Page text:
Where in NY?
IIRC some places do not allow them or Kerosene sales.
Link Posted: 1/14/2015 11:27:57 AM EST
[Last Edit: 1/14/2015 11:28:50 AM EST by Avidrook]
If you're not careful and you don't clean it often, you and everything you own will smell like kerosene


ETA: I have one for emergencies only


Link Posted: 1/14/2015 11:29:06 AM EST
I have one of those. The darn thing keeps falling apart inside and making thick black clouds of smelly suit when this happens. I use it in the outbuilding, and it is better than nothing. Not sure if it is more economical than an electric space heater, but it surely works faster. Kerosine and Diesel prices have not come down yet, and are still like $4/gal here.
Link Posted: 1/14/2015 11:29:32 AM EST
Haven't changed it yet. I put maybe 4 tanks of kerosene through it last year and dry burnt it at the end of the season.
Link Posted: 1/14/2015 11:30:02 AM EST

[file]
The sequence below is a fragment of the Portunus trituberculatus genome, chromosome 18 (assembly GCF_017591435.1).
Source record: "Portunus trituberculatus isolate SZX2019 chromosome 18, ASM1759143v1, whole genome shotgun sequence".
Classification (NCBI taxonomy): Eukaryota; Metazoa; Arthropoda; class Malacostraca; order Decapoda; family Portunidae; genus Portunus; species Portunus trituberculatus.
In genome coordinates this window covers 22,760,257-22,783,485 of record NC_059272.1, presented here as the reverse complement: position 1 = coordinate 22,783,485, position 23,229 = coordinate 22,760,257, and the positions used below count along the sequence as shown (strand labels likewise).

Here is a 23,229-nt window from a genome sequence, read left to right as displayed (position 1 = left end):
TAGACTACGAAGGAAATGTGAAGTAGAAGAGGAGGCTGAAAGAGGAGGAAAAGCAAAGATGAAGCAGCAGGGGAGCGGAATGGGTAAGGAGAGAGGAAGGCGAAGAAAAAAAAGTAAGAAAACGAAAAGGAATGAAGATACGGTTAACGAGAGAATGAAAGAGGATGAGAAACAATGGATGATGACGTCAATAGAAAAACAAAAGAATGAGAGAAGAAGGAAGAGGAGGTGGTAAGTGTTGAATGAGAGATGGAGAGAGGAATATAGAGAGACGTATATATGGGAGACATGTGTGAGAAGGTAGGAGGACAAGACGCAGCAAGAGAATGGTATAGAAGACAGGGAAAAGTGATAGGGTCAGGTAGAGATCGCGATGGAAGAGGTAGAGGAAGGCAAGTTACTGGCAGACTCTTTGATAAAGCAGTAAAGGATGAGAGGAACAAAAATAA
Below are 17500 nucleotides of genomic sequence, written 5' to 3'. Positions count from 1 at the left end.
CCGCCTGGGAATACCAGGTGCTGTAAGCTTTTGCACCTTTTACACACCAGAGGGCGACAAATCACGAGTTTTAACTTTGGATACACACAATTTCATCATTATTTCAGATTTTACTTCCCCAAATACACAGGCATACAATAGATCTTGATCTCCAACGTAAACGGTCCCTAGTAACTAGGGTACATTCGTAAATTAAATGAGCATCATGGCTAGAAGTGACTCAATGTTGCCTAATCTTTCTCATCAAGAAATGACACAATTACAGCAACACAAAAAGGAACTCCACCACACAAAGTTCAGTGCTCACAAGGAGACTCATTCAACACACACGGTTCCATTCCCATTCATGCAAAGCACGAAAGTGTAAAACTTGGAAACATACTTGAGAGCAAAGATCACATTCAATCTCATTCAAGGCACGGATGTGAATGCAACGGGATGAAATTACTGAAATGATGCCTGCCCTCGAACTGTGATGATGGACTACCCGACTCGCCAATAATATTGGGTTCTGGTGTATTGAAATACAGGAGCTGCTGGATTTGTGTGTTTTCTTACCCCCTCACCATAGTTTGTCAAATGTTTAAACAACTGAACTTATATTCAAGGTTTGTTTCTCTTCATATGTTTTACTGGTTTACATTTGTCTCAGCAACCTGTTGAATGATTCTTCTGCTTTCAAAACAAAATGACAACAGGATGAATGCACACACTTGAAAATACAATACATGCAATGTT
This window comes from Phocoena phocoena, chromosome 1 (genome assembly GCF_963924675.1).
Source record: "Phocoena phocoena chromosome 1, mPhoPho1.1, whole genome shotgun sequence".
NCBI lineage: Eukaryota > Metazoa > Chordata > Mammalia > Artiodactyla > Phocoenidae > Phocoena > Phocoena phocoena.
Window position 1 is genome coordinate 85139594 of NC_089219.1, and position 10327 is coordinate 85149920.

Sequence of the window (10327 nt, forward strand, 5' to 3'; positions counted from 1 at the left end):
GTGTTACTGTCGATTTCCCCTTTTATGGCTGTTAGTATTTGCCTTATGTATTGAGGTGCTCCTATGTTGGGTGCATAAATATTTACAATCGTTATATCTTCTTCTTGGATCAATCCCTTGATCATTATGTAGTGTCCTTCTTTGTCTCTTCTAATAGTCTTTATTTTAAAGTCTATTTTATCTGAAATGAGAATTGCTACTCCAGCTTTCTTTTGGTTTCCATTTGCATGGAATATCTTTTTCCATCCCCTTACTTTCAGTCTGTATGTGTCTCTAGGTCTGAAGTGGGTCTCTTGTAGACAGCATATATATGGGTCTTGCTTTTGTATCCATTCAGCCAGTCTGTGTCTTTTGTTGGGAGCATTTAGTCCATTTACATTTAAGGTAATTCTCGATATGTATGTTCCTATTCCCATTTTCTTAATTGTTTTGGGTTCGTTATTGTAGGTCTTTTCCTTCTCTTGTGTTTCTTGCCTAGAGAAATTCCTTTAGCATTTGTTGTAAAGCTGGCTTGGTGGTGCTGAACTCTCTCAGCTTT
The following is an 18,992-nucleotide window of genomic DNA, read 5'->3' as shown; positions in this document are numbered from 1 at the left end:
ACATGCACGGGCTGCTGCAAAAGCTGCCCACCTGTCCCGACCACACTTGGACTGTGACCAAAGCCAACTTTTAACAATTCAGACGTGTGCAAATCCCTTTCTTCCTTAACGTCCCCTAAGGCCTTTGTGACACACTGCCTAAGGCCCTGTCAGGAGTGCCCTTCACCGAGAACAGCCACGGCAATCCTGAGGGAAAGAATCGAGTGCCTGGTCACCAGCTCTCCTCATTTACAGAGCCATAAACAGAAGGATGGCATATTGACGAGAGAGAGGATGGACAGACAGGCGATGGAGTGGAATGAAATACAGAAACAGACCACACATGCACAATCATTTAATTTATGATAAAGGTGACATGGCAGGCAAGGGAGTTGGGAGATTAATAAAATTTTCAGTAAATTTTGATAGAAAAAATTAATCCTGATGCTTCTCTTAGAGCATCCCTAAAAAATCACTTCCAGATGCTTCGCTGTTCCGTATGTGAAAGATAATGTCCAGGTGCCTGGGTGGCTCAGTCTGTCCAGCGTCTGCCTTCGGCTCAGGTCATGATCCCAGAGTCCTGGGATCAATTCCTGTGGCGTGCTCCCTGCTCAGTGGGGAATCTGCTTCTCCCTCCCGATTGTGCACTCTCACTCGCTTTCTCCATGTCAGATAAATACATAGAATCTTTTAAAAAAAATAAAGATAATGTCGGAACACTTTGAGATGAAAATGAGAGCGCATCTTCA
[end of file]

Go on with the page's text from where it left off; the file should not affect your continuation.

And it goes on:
They work well, but tend to coat ceilings and walls with soot over time.
Link Posted: 1/14/2015 11:36:57 AM EST
Not all kerosene is equal. The stuff in stores is typically the cleanest/purest and wont smell at all. Good stuff in bulk that is from suppliers and sellers that know how to transport and store it has no smell either. If you get a place that has used the tanks for diesel or lower grade K, it will have crap in it that makes it smell.

Also, the way you run the heater affects how well it eliminates the smell. If you adjust the wick low to save fuel, the heater will run almost twice as long, but it's also putting out more soot and smell. I don't know if CO output is affected as I have no way to measure it, but I wouldn't be surprised if there is a higher output with a lower wick setting. Perhaps it's just a matter of running longer allows for a greater buildup.